A problem for Protestants, especially those who call themselves Reformed Protestants and attempt to closely associate themselves with the magisterial Reformers Martin Luther and John Calvin, is the need to defend these two men at any cost.
In particular, Martin Luther said some really ugly things during his life, especially about Jews. His views on Jewish people seemed to have changed over his life from tolerance and a desire for them to come to know Christ, to all-out hatred and a desire for them to be murdered.
You then have to defend his derogatory remarks about the the book of James, Revelation, and the other New Testament books whose canonicity he doubted. Read all of his attacks on these books here in his preface to the these books, which he relegated to the end of his Bible. Excerpt on Revelation:
About this book of the Revelation of John, I leave everyone free to hold his own opinions. I would not have anyone bound to my opinion or judgment. I say what I feel. I miss more than one thing in this book, and it makes me consider it to be neither apostolic nor prophetic.
For myself, I think it approximates the Fourth Book of Esdras; 8 I can in no way detect that the Holy Spirit produced it.
Moreover he seems to me to be going much too far when he commends his own book so highly — indeed, more than any of the other sacred books do, though they are much more important — and threatens that if anyone takes away anything from it, God will take away from him, etc. Again, they are supposed to be blessed who keep what is written in this book; and yet no one knows what that is, to say nothing of keeping it. This is just the same as if we did not have the book at all. And there are many far better books available for us to keep.
For me this is reason enough not to think highly of it: Christ is neither taught nor known in it. But to teach Christ, this is the thing which an apostle is bound above all else to do; as Christ says in Acts 1, “You shall be my witnesses.” Therefore I stick to the books which present Christ to me clearly and purely. (emphasis mine)
It is argued that Luther eventually removed this preface and so (presumably) changed his mind about these books’ canonicity, but that does not mean we should ignore his words here; rather, they give us a better understanding at this time of Luther’s disposition toward the Church and the Bible (would you dare to pass judgment on one of St. John the Beloved Disciple’s inspired works?)
After that, his statements about the sacraments (more Catholic than you think! (these are written by an Anglican professor)) have to be ignored or explained away, as do his (dangerously Catholic) beliefs on Mary’s perpetual virginity and other Marian doctrines (can anyone say, “Mother of God”?), and finally his support of polygamy.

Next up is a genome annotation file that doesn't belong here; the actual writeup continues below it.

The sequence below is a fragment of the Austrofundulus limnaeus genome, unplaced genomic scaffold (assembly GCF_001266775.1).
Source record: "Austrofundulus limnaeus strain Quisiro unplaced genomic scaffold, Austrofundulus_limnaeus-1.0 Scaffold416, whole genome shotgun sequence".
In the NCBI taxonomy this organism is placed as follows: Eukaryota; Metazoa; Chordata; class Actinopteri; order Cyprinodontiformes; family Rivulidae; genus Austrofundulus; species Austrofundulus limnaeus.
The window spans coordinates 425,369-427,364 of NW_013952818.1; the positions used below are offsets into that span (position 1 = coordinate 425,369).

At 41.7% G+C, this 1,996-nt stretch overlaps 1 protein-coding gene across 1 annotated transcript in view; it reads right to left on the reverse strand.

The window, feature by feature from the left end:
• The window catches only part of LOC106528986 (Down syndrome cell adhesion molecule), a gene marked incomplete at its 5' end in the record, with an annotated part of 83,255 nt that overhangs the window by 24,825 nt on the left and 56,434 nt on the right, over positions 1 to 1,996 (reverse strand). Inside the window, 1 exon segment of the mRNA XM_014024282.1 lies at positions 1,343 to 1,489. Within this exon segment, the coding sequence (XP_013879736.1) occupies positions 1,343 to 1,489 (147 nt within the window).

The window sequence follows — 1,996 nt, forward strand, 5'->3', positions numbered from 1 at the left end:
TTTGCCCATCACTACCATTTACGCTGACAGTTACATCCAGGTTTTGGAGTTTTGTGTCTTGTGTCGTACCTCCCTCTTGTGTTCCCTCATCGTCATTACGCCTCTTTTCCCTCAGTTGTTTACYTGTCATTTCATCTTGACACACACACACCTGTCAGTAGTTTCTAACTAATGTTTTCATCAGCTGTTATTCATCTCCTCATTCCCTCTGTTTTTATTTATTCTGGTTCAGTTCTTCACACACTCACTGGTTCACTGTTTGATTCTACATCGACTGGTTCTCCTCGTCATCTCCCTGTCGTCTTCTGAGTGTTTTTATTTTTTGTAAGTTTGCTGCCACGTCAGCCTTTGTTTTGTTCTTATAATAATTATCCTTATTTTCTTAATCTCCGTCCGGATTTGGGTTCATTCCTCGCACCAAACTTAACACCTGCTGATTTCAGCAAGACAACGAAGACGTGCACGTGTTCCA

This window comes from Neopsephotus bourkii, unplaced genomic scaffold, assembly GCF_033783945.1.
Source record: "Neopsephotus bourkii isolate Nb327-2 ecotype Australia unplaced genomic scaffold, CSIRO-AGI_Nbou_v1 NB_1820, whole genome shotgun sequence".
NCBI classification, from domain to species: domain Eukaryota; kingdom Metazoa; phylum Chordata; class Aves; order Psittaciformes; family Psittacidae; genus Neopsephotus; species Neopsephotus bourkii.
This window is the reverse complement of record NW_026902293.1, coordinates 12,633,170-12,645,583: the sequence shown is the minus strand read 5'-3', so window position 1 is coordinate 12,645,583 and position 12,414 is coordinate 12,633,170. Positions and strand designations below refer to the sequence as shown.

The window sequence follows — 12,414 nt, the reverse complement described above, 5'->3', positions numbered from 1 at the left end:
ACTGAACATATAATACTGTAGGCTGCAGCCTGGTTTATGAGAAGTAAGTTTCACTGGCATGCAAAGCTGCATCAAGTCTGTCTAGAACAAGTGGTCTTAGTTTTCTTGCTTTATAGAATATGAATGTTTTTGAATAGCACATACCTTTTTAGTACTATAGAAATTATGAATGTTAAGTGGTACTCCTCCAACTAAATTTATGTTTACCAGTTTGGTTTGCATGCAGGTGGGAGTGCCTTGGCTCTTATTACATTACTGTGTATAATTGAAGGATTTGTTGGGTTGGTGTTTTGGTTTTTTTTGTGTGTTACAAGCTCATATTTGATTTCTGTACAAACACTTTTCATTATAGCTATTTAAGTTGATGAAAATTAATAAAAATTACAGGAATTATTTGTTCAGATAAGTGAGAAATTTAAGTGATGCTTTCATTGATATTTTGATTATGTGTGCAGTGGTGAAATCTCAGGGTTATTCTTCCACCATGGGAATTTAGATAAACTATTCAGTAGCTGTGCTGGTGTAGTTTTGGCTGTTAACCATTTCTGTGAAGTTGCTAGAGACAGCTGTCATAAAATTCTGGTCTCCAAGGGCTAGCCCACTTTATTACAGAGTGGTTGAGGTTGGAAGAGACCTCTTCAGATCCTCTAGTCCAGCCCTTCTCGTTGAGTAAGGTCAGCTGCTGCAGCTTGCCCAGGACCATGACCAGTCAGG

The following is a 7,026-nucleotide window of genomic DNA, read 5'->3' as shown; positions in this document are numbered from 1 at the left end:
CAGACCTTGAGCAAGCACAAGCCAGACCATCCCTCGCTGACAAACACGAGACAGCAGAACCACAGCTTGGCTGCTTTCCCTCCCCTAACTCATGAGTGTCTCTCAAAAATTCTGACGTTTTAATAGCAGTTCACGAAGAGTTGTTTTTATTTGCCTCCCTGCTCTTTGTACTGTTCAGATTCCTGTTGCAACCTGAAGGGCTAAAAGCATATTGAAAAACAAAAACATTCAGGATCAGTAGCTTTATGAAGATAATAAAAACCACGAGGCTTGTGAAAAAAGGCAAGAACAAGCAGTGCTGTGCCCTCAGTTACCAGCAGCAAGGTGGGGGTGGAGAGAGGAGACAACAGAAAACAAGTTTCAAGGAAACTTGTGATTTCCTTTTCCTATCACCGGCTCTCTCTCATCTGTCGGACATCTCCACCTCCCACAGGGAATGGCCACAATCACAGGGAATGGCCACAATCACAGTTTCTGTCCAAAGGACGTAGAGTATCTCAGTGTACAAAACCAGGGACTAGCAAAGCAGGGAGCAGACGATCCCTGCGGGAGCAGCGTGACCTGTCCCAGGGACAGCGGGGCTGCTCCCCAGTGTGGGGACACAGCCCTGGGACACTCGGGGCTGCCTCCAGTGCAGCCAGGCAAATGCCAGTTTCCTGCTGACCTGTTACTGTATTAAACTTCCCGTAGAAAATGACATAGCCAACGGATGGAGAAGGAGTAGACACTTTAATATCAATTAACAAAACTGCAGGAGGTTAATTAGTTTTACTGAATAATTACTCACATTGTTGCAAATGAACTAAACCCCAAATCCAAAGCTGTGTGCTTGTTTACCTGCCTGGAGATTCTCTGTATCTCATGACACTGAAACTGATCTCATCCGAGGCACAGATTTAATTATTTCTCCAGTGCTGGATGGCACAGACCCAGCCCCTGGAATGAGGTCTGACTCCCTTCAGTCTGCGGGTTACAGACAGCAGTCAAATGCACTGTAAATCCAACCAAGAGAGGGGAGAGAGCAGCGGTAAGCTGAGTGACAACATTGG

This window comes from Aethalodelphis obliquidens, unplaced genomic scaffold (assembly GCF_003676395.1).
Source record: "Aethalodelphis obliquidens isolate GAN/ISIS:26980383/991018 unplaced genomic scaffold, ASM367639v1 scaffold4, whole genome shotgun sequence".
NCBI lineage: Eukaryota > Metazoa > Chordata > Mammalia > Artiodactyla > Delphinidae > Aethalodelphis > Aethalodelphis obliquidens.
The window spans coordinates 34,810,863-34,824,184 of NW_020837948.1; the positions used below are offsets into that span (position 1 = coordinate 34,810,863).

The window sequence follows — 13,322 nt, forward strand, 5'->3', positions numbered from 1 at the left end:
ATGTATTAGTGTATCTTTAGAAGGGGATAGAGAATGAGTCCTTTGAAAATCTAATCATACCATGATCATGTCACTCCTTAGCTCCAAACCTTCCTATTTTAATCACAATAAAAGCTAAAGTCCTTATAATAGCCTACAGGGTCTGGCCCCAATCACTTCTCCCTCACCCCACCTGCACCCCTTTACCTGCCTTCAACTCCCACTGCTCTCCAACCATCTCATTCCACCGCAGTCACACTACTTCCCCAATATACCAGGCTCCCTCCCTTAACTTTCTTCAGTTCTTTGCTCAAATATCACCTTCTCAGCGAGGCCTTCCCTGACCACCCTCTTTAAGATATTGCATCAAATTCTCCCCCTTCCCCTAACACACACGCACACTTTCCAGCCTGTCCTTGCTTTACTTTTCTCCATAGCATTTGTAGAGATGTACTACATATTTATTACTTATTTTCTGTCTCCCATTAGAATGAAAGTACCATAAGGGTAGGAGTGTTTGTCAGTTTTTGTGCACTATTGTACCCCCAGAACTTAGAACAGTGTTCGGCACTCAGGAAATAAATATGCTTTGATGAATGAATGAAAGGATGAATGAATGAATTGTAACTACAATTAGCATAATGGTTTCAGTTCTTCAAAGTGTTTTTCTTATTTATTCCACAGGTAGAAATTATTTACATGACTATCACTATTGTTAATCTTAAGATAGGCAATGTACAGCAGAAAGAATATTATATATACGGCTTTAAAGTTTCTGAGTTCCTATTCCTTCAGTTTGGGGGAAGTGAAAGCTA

If you are a Protestant who reveres Luther, these facts (especially on Jews) present a difficult problem, and the best solution seems to be to ignore this particular dark side of his heart, but that is a hard to do when you hold him up to be the brilliant reformer of the corrupt Church, a man allegedly extremely faithful to Christ, but Christ taught us to love our neighbors (including Jews).
Why should we look to him and his teachings as being those of Christ when he himself spewed such hateful venom at the Jewish people?
This is the problem with putting so much stock into one person (other than Jesus Christ). Catholics would apparently have the same problem with their Saints, but in actuality we do not because, though a saint might have exhibited heroic virtue in his or her life, all of our important doctrines and teachings and practice of the faith do not depend upon any one or two people, as Protestants have to depend on Luther and Calvin.
So it might be that St. Augustine had some inaccurate ideas at one time on some issues, but what St. Augustine says is not necessarily what Christ’s Church discerned to be truth. The same for St. Jerome, St. Thomas Aquinas, and so on. All of our key doctrines are not pinned on any one of these saints, even though they all contributed important ideas to the truth of God discerned within the Church.
But Luther and Calvin, in schisming from the Church, pitted themselves against the Church and all of her Fathers, Doctors, and great saints, male and female. Luther’s judgments, condemnations, and corrections of the great Fathers of the Church are well-documented (see here and here for some of his statements).
The Saints were declared saints because they humbled themselves within Christ’s Church and persevered to the end of their lives in submitting their own insights, thoughts, and teachings to Her, whom Christ promised to defend against all enemies.
Martin Luther was not a demon from Hell sent to ruin us all. He was a man. Like me, like you, with faults and virtues, sometimes a weak faith and sometimes a strong one, with doubts and hopes and dreams and disappointments. I think the truth of him is somewhere between the hagiographies and the demonizations. The Catholic Encyclopedia has what seems to me to be a fairly objective description of the important events of his life and the actions he took. Also, I have heard good things from my friend Phil about Alister McGrath’s book Christianity’s Dangerous Idea: The Protestant Revolution, so I recommend that (though it covers much more than just Luther). McGrath is an Anglican.
I end by encouraging you, whether Protestant or Catholic (or other), to learn for yourself about Luther and Calvin and consider the weight that they must bear under Protestantism.